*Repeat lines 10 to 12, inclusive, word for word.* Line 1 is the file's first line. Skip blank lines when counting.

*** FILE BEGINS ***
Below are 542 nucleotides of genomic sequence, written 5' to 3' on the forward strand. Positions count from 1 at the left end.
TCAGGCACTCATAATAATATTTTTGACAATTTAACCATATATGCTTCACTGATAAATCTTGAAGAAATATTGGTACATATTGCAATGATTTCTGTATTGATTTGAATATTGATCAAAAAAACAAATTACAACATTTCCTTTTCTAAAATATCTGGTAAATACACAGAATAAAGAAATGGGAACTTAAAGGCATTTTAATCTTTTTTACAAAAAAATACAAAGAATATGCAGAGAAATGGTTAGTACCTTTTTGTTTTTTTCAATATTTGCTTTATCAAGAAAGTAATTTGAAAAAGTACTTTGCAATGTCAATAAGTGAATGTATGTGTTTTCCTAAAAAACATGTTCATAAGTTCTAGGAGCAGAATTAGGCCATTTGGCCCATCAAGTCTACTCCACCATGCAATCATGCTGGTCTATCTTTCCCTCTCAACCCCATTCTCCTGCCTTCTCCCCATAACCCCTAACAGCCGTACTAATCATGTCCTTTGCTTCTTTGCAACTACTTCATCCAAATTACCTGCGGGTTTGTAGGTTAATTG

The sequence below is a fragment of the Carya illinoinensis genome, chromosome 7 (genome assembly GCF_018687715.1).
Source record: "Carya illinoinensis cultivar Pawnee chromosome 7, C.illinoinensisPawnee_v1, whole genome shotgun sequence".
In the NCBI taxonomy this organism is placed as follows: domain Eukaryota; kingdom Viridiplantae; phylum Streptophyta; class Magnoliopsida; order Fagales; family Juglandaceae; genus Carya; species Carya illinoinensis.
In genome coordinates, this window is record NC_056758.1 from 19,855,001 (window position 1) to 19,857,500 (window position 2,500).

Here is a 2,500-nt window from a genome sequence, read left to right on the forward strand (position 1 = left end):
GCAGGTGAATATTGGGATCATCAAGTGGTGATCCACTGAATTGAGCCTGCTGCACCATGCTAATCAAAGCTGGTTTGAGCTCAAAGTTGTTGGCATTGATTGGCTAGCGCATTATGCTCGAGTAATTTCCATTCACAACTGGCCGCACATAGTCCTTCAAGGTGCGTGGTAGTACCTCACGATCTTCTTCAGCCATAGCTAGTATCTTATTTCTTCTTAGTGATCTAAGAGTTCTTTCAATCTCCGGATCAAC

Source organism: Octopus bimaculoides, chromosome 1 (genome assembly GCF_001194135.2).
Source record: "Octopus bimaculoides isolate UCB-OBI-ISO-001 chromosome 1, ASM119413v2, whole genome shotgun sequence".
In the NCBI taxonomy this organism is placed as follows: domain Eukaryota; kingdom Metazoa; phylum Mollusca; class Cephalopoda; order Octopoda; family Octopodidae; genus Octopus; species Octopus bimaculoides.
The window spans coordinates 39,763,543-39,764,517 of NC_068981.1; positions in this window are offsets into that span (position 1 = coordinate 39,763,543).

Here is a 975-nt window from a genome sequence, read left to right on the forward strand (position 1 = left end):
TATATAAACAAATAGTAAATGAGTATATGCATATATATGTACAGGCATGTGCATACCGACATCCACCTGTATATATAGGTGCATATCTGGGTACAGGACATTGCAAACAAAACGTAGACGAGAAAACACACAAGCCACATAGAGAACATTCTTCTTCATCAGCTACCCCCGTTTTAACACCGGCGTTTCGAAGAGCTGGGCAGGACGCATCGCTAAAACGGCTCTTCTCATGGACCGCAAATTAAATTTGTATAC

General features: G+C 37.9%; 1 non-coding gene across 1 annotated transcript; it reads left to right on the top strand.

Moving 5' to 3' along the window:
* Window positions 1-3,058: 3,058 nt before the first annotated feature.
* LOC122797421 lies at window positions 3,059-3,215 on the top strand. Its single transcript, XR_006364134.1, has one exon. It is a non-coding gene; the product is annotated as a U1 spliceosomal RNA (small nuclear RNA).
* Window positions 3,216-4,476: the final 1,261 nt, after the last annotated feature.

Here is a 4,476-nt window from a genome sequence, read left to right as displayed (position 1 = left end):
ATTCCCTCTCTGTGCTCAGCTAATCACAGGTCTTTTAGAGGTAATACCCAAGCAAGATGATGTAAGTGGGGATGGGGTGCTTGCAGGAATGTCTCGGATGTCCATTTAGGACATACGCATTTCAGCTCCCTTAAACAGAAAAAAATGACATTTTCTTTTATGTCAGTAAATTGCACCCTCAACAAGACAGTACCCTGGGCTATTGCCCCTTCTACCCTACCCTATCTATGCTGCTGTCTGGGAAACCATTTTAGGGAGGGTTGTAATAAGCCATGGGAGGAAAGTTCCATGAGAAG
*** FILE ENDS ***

Source record: "Octopus bimaculoides isolate UCB-OBI-ISO-001 chromosome 1, ASM119413v2, whole genome shotgun sequence".
In the NCBI taxonomy this organism is placed as follows: domain Eukaryota; kingdom Metazoa; phylum Mollusca; class Cephalopoda; order Octopoda; family Octopodidae; genus Octopus; species Octopus bimaculoides.
The window spans coordinates 39,763,543-39,764,517 of NC_068981.1; positions in this window are offsets into that span (position 1 = coordinate 39,763,543).